UN climate goals within reach after recent carbon-cutting pledges: Study

Nations have to submit progressively more ambitious carbon-cutting pledges every five years. PHOTO: AFP

SINGAPORE - The goals of the United Nations Paris Climate Agreement now seem more within reach after recent climate pledges by major carbon-polluting nations, according to a recent report.

In an analysis of new climate promises from China and other nations, along with the carbon plans of United States President-elect Joe Biden, the Climate Action Tracker (CAT) group found that the rise in world temperatures could be held to 2.1 deg C by the end of this century if the new promises are kept.

It is still significantly above the 1.5 deg C limit that the UN's climate panel says the world should aim for, but far better than the 3.5 deg C rise the world was on track to reach prior to the Paris climate deal.

Under the 2015 pact, nearly 200 nations agreed to limit global warming to well below 2 degrees Celsius and aim for 1.5 deg C if possible to reduce the risks from a rapidly warming world.

Until recently, the combined emissions cutting pledges of all nations meant the world was on track to warm about 3 deg C above pre-industrial levels by the end of the century.

While the long-term picture has improved, the authors say it is vital for nations to ramp up emissions cuts this decade as climate change impacts are being increasingly felt, from more extreme heatwaves, droughts and wildfires to more severe storms and floods.

"We see emissions continuing to rise through to 2030, which will not get them onto the kind of pathway that will allow governments to meet their ambitious net-zero commitments," Dr Bill Hare of Climate Analytics, one of CAT's partner organisations, said in a statement on Tuesday (Dec 1).

What urgently needs to happen is for nations to submit much more ambitious pledges to cut emissions by 2030, the authors say.

In UN language, these pledges are called Nationally Determined Contributions (NDC). Nations are meant to submit new or updated pledges by the end of this year as part of the Paris Agreement's process of progressively increasing global ambition.

"No large emitter has yet submitted a substantially updated NDC (for the 2030 target), and the emissions gap is huge. Short-term targets are not a little bit off, they are totally off.

"Near-term action and policies need to be ramped up considerably," said Dr Hare, who helped lead CAT's analysis.

Nations have to submit progressively more ambitious carbon-cutting pledges every five years. The latest analysis looked at the impact of a flurry of net-zero emissions pledges in recent months.

In a September address to the UN General Assembly, President Xi Jinping pledged that China's emissions would peak before 2030 and his country would be carbon neutral by 2060 - a dramatic shift for the world's top carbon polluter and coal consumer.

Soon after, Japan and South Korea pledged to be carbon neutral by 2050, while President-elect Biden's climate plan is to reach net-zero carbon emissions by 2050.

In addition, Mr Biden, who will become president on Jan 20 next year, has pledged to spend US$2 trillion ($2.7 trillion) over four years on green energy, transport and infrastructure.

The European Union in July agreed to devote nearly €550 billion ($883.5 billion) to green projects over the next seven years - the largest single climate pledge ever made.

The CAT analysis found that China's 2060 pledge, if achieved, would reduce the end of century warming estimate by 0.2 to 0.3 deg C. Another 0.1 deg C could be shaved off if the US is carbon neutral by 2050.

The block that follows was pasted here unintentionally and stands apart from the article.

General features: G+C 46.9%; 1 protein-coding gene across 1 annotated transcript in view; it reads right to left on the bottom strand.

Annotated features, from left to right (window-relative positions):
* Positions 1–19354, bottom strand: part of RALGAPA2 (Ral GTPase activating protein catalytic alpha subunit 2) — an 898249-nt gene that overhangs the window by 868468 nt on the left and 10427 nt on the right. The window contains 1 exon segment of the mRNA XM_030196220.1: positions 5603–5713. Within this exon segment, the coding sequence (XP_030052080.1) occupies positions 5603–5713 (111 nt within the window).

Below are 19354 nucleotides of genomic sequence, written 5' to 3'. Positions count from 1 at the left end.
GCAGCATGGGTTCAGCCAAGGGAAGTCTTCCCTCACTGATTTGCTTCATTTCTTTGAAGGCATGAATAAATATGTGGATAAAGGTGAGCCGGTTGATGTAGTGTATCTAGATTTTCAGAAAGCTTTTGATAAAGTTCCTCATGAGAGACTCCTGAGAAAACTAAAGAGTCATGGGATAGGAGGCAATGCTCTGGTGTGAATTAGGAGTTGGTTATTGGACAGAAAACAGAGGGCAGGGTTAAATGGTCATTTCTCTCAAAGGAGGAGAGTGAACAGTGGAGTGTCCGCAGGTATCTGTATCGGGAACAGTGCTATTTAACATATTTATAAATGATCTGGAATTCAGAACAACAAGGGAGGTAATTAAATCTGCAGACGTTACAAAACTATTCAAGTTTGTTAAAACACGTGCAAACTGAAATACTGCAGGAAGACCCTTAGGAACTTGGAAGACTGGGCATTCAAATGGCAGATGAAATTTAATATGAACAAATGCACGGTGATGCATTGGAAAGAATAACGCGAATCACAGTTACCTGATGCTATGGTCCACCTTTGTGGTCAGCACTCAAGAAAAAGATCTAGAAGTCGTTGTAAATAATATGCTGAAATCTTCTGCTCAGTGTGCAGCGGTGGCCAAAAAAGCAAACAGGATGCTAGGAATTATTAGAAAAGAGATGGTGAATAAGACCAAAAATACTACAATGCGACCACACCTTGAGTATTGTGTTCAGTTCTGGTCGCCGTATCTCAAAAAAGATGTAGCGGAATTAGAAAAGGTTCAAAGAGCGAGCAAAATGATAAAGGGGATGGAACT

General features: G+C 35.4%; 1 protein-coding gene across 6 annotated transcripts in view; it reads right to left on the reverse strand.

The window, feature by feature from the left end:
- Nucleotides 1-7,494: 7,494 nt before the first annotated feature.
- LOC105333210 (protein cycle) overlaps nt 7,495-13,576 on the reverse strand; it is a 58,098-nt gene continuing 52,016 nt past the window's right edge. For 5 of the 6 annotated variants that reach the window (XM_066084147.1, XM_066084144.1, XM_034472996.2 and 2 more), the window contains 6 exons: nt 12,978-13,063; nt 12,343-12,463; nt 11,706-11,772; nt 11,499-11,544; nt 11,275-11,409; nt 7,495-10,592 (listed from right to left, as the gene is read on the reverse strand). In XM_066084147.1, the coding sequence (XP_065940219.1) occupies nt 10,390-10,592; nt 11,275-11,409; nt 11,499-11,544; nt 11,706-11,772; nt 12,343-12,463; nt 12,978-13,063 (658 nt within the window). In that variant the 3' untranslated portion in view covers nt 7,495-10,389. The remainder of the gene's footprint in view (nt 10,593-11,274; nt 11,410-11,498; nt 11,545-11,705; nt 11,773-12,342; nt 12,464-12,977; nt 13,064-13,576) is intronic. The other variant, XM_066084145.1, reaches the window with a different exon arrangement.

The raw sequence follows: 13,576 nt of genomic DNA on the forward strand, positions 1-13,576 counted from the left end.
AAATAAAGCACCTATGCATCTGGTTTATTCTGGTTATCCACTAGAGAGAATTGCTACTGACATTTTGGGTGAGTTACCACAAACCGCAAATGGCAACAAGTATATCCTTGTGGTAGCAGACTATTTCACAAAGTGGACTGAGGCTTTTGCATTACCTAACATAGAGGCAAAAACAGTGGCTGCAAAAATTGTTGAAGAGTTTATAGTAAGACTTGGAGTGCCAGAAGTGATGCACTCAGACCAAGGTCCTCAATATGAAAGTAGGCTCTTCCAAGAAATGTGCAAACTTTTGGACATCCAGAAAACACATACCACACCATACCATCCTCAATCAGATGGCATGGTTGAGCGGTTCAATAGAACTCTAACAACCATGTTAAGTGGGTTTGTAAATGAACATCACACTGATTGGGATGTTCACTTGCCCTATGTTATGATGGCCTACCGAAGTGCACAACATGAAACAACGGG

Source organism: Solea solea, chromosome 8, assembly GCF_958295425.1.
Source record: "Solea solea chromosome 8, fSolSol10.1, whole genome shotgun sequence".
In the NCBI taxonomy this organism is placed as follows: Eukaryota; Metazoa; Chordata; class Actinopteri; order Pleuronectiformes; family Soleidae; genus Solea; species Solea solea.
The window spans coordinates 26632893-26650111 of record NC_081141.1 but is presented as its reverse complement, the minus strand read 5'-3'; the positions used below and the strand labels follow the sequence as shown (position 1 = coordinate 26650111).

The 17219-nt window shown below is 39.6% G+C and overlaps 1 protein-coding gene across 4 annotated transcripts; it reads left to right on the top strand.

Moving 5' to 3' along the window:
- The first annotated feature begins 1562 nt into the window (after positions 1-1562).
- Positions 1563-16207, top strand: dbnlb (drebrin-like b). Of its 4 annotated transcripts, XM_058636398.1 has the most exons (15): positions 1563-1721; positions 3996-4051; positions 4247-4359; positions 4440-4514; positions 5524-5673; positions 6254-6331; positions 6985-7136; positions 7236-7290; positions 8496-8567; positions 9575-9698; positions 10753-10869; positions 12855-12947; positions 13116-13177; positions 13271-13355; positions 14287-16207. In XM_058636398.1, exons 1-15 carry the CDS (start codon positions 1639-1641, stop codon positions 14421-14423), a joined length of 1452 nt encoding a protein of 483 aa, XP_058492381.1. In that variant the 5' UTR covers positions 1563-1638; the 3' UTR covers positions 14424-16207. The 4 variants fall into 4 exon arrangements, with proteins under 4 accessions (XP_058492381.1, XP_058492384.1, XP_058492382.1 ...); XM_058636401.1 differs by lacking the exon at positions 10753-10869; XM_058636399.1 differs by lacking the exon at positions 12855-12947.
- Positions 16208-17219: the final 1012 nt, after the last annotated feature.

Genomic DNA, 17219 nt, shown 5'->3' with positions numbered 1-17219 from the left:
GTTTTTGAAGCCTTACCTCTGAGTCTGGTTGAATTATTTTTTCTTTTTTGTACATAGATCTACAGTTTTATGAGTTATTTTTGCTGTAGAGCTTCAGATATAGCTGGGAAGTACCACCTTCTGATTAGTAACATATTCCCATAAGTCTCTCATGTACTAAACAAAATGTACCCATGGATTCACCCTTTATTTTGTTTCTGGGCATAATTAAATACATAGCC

South Africa and Canada have also recently announced net-zero targets. In total, 127 countries responsible for around 63 per cent of emissions are considering or have adopted net-zero targets, the report note.

The carbon neutrality goals would mean nations largely shifting away from fossil fuels and dramatically ramping up use of renewable energy and other clean energy sources.

"I think everyone can be more hopeful that the world can take sufficient measures because of the change in political support for getting to net-zero emissions by 2050, with the big caveat that what we're seeing is by far insufficient," Dr Hare told The Straits Times.

"But to retain any credibility, governments will need to bring their 2030 targets into line with their net-zero goals by around 2050, and this is the main political challenge ahead in the next 12 months," he said, referring to the major UN climate meeting, called COP26, to be held in Glasgow at the end of next year.

Climate scientists say deep cuts this decade are vital given the planet has already warmed 1.1 deg C and this year is on track to be among the warmest on record. Unless deep cuts are made, the world could hit 1.5 deg C of warming this decade.

Some nations, though, are still resisting tougher action.

"I think what is critical here is that the laggards will slowly wake up to realise they have been left behind," said Dr Hare.

Australia is a major coal and gas exporter and the federal government has so far refused to commit to a net-zero 2050 target or submit tougher 2030 pledge.

And yet 80 per cent of Australia's coal and gas export market is now covered by countries with net-zero goals around 2050, Dr Hare said.

"What that means, if these (carbon neutrality) goals are taken seriously, is that these countries principally China, Japan and South Korea will move fairly rapidly away from the need to import coal and gas and Australia's market will start to shrink quickly," he added.

"So it won't just be diplomacy and investment, it will also be market economics that bring laggards on board."

He also said there was a growing risk of border tax adjustments on carbon being introduced by different jurisdictions, such as the European Union, to penalise countries exporting carbon-intensive commodities.

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